Wreath Workshop Wrap Up

This article by Christine Gelley was originally published by The Noble Journal Leader on December 3, 2018.

For the third year, the Noble County Master Gardener Volunteers hosted a set of Holiday Wreath Making Workshops at the Ball-Caldwell House during the week following Thanksgiving. Over three sessions, thirty-six people from Noble and surrounding counties created their own unique wreaths from freshly cut evergreen material.

Each class started with the same material stock, but no two wreaths were alike. With themes ranging from natural to glitzy, the personality and individuality of the wreath creators were apparent in their designs. Fresh locally cut greenery of pine, fir, cedar, boxwood, juniper, and holly provided varieties of colors, shapes, textures, and scents. The results were stunning.


Along with a beautiful holiday decoration, attendees took home knowledge about how to care for greenery indoors. This includes keeping flammable greenery away from heat sources, both due to the risk for a fire and to prevent premature drying of the material.

Many Americans still enjoy a fresh-cut live tree during Christmas. Live trees are wonderful from a nature enthusiast’s perspective because they bring the peace of the outdoors into your home. Meticulous housekeepers may prefer artificial trees because they are easy to pack, store, and are less messy. However, artificial trees are less environmentally friendly than cut trees.

Artificial trees are not easily recyclable and they do not biodegrade. Live trees on the other hand can be turned into wildlife habitat, kindling for a campfire, or compost after the holidays.

Anytime you bring plants inside there is a risk that insects, birds, or a mammal could be at home in the tree. Check for and remove any insect or bird’s nests, before decorating your tree to help prevent accidental home invaders. Remember that any pests you encounter on an evergreen tree chose the tree as their habitat. Therefore, most hitchhikers in your house would not become a residential pest.

The number one rule of setting up a live Christmas tree is keeping it watered. The tree water pan should be checked each day and adequately refilled. This will help prevent the needles from drying out and lower your risk of a holiday house fire.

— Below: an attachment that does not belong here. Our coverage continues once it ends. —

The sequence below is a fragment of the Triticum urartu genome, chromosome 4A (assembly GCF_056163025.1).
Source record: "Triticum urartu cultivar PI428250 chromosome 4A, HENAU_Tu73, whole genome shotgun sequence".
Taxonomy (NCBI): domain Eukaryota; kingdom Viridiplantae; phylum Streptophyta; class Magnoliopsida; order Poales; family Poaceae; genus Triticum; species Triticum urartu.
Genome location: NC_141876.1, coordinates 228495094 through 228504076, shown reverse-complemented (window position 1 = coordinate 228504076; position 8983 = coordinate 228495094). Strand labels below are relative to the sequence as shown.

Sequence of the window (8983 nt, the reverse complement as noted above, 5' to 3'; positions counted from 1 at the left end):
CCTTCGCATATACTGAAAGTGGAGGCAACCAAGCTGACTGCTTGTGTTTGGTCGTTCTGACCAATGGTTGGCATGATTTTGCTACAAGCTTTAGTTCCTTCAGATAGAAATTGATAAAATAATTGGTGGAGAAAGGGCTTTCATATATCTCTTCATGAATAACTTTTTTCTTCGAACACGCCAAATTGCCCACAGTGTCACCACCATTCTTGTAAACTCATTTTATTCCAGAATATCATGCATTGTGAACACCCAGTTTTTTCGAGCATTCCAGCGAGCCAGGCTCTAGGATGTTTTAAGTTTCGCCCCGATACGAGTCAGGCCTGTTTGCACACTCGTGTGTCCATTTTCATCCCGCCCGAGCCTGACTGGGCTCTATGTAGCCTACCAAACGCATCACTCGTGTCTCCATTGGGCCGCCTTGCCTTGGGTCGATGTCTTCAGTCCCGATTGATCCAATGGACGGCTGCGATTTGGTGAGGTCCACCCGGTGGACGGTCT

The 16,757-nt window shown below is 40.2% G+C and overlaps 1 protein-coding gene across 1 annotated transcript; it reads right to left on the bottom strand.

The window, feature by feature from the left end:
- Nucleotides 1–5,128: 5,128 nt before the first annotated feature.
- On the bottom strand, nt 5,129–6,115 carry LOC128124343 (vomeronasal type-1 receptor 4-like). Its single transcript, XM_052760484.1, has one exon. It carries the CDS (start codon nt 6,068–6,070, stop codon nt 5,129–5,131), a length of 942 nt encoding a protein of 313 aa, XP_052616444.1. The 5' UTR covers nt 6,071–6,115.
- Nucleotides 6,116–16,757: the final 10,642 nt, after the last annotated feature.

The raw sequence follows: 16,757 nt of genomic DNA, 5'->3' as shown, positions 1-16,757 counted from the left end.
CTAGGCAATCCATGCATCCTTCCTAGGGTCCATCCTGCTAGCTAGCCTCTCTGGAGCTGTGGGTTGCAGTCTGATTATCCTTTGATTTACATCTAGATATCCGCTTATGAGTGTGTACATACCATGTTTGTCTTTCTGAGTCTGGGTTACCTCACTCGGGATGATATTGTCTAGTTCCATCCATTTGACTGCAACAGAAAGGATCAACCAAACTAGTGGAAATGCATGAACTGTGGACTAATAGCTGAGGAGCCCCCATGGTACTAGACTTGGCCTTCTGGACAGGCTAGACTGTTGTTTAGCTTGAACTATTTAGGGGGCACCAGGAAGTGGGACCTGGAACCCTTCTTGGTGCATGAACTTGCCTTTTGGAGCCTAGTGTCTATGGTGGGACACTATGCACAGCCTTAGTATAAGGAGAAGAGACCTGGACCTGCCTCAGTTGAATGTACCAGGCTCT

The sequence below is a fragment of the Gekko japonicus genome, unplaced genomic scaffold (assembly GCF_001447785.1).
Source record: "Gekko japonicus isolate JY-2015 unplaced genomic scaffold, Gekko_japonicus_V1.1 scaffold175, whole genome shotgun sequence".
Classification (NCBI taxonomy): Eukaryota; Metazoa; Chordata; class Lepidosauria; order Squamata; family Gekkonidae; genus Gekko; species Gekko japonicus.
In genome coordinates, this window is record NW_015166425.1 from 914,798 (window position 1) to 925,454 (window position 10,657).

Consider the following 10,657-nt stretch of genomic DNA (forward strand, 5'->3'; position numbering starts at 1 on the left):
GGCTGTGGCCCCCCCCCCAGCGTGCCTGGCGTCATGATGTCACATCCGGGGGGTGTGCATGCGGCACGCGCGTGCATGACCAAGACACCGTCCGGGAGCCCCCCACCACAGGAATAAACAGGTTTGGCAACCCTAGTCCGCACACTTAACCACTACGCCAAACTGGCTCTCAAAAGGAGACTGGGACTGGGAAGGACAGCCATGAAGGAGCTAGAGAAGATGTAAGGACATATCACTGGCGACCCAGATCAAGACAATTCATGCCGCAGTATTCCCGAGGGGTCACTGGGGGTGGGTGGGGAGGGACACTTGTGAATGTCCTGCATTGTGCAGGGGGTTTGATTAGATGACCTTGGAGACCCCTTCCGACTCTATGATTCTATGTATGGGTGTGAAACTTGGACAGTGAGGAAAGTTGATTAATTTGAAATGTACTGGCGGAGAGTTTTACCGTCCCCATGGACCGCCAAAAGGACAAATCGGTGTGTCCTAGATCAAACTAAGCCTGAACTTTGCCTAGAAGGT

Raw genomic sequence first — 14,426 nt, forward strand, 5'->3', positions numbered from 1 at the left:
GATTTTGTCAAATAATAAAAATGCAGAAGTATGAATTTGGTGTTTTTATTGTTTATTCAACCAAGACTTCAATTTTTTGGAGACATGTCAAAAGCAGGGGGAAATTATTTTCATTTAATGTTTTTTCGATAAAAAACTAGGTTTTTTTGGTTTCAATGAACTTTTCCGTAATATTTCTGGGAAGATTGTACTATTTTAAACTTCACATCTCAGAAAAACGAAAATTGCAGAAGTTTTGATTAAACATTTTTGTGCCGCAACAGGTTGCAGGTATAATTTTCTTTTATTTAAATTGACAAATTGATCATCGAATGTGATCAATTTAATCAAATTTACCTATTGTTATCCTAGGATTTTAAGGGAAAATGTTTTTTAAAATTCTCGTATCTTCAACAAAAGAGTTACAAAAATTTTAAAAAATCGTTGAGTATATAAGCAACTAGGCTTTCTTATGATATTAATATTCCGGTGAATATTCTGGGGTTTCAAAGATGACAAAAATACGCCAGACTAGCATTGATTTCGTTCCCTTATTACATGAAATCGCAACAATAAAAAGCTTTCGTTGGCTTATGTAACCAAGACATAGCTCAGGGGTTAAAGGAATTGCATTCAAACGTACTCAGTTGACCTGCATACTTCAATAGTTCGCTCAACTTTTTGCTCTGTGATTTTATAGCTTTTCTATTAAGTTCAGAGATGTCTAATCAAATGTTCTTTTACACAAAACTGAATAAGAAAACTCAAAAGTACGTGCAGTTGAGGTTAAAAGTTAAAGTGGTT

For more information about using fresh cut evergreens as décor during the holidays, call the Extension Office at 740-732-5681 and ask for Christine.

The Noble County Master Gardener Volunteers thank everyone who attended the workshops for their creativity and enthusiasm. We also thank the Noble County Historical Society for providing a beautiful setting for the classes. We look forward to offering this event again in 2019.


Recycle Your Christmas Tree

If you featured a live tree in your home this holiday season, don’t sell your tree’s life short by leaving it out on the curb for trash pickup. Yes, the holidays have passed and it may be time to change your home decor once again, but that doesn’t have to be the end of life for your Christmas tree. Live trees are 100% recyclable. Here are some great ways to recycle your tree:

  1. Redecorate it as a Bird Feeder- This is a great project for kids and grown-ups alike. Find a place outside where you can leave your tree this winter, ideally within sight from a household window. Relocate your tree and decorate it with food for the birds. Dry fruit, grains, and seeds make excellent bird food. Make your own edible ornaments by decorating pinecones with peanut butter and bird seed. Use biodegradable twine or cotton yarn to hang the pinecones on the tree. Redecorate as needed through the winter and enjoy the sights and sounds of those who visit.